A local letting agent had their licence to operate HMO"s in Southsea removed after they were found to be overcrowding a flat which they let. The agent appealed against the decision and the property tribunal found in favour of the agent, stating they "do not consider the breaches in this case to be serious breaches and that the breaches would not have been sufficient on their own to have been sufficient reason for revoking the license." Interestingly the flat in question was over the office of the agent so we have some sympathy for PCC's view that of all people, agents ought to get the paperwork right.
It is clear that the individual should have known better and it does look like he was not paying sufficient attention to the conditions of his license. He accepted that he had been in breach of his licence on both counts but pleaded ignorance and misunderstanding.
What does this mean for PCC"s enforcement policy and is there something we should learn from this?
Let"s first look at the facts: The property was a 3 bed flat over a shop licensed for 3 people and the agent had let it to 2 couples (4 people). When PCC discovered the misdemeanour following a tenant complaint to PCC, they checked the original licence conditions and apart from specifying that the property was licenced for 3 people, they also noticed a licence condition that a wash basin should be fitted in a toilet compartment which had not been complied with. (Having a separate toilet and bathroom makes sense but only if there is facility to wash hands after using the toilet if someone else is using the bathroom at the same time). The washbasin was still not in place 3 years after the licence was granted. and the agent, being one of the few agents in the city accredited by PCC, should have known better. As a result PCC decided to remove the agents licence to manage HMO"s in Southsea (and this would apply to all of their properties, not just this one).
Between being told of PCC"s decision and the appeal being heard, the agent had a washbasin installed and met the other conditions. Part of the defence at appeal was that in this particular situation, the defendant was a landlord and licence holder and management had been delegated to an agent who should have ensured licence conditions were met but did not - this appears to have been taken into account event though the 'agent' was an employee of the defendant and the property was also the building from which the defendant operating his/her letting business.
The tribunal decided that in its current condition, the property was perfectly adequate for 4 people (and met all of PCC"s stated required standards for 4 people in an HMO) and thus the decision to remove the licence was considered too harsh a penalty and the decision was thrown out.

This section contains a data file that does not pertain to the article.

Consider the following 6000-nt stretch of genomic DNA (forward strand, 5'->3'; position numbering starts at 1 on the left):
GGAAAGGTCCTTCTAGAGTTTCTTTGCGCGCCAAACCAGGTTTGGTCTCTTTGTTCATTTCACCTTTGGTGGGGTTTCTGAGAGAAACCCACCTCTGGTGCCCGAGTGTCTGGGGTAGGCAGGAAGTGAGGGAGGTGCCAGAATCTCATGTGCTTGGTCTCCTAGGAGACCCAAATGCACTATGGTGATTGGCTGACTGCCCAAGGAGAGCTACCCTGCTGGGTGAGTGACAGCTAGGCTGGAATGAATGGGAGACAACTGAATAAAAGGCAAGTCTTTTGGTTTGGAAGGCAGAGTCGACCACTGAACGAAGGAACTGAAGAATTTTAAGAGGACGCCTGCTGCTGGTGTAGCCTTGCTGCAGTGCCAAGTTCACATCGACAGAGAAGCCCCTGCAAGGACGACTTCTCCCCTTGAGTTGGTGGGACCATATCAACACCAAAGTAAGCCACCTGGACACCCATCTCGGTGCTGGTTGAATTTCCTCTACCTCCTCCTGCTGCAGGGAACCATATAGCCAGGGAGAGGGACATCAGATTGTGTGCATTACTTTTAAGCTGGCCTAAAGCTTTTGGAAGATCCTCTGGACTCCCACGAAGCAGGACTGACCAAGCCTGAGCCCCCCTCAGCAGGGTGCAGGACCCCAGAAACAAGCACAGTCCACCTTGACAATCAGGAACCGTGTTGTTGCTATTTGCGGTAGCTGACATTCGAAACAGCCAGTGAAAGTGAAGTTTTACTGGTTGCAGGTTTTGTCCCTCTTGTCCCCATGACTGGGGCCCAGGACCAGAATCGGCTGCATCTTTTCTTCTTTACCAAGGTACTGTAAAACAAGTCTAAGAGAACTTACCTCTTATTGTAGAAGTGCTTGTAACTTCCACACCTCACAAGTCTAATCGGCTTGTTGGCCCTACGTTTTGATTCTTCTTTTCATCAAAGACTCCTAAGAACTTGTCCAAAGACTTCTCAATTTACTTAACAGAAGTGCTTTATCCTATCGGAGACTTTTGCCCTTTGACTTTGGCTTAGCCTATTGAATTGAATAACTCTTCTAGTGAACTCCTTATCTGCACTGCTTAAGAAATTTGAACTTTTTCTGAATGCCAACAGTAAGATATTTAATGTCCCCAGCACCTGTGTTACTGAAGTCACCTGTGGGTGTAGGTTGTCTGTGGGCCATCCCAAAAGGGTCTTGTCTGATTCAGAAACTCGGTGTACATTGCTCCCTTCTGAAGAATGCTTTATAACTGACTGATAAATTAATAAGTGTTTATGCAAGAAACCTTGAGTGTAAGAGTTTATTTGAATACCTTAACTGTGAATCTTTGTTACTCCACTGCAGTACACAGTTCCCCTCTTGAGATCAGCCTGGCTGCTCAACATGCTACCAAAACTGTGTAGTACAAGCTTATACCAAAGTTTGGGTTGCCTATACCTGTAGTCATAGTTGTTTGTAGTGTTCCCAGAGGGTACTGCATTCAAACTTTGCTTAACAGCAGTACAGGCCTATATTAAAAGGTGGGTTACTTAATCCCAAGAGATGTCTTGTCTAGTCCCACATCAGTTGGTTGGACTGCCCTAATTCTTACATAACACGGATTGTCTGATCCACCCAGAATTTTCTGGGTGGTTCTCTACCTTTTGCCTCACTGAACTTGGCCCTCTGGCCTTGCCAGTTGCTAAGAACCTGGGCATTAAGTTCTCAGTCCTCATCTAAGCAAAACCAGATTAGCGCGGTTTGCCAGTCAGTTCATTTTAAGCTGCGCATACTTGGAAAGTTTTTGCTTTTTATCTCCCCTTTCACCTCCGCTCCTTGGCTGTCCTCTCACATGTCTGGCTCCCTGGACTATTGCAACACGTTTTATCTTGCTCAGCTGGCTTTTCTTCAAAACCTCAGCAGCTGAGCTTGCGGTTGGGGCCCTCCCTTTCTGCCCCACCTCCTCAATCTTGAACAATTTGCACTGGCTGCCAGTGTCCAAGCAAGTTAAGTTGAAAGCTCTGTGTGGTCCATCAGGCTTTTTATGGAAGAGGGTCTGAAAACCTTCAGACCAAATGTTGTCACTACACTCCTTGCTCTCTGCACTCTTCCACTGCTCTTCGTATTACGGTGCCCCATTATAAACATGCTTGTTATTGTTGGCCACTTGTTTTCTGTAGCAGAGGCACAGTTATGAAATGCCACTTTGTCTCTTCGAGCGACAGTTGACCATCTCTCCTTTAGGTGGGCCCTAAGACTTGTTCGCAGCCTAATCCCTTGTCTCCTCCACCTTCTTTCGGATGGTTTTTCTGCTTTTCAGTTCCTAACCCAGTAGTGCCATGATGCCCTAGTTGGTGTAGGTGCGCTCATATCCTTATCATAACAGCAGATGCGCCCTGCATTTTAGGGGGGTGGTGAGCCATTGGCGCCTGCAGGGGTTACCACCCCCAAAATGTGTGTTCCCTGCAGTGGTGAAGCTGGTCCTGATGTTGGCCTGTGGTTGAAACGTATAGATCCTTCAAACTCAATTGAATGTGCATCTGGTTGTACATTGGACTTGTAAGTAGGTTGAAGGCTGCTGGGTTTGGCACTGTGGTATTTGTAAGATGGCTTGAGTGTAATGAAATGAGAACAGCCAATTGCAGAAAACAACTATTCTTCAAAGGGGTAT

So what can we learn? Well, in all these cases it is as much a question of the presentation of the legal argument and the mindset of the judge on the day as it is logic or reason, so we should not read too much into it. It should be noted that the landlord did employ the services of a barrister and PCC"s legal department may not have been a fair match. The average landlord would probably not even appeal let alone employ a barrister.
Three things we can take from this though, are very clear:
1. Check your licence conditions and any communications from PCC after they inspected your HMO"s. If you have not met any of the conditions or made requested changes, either do so or discuss with PCC why you think it no longer necessary - as if there is ever a subsequent inspection, say a tenant complains or a neighbour has issues with your tenant, you may have a problem you could easily have avoided.
2. If you have a licence for say, 4 people (one per room) and you want to let to a couple (2 in one room), whether you intend to let to only 4 or let to 5, first check that your property has the required washing, bathing, toilet, kitchen facilities for that number of people as specified in the PCC licensing conditions* and if they do, simply write to PCC and ask for the appropriate change in your licence. There will be no charge for this and PCC are unable to refuse if you meet the necessary criteria.
3. Respond promptly to any communications or requests from your local authority. PCC say they will want to work with landlords to improve standards so if you feel their requirements are unreasonable suggest alternative remedies or appeal. Do not ignore the problem and hope it will go away.
*We understand that the 'standards" are temporarily removed from the PCC website pending the new legislation (see article). If you don"t have a copy saved somewhere, let us know as we do.
Written & oral information and advice from the Portsmouth & District Private Landlord's Association is given in good faith, but no responsibility whatsoever is accepted by the Association or it's officers for the accuracy of it's information & advice nor shall the Association be held responsible for the consequences of reliance upon such information.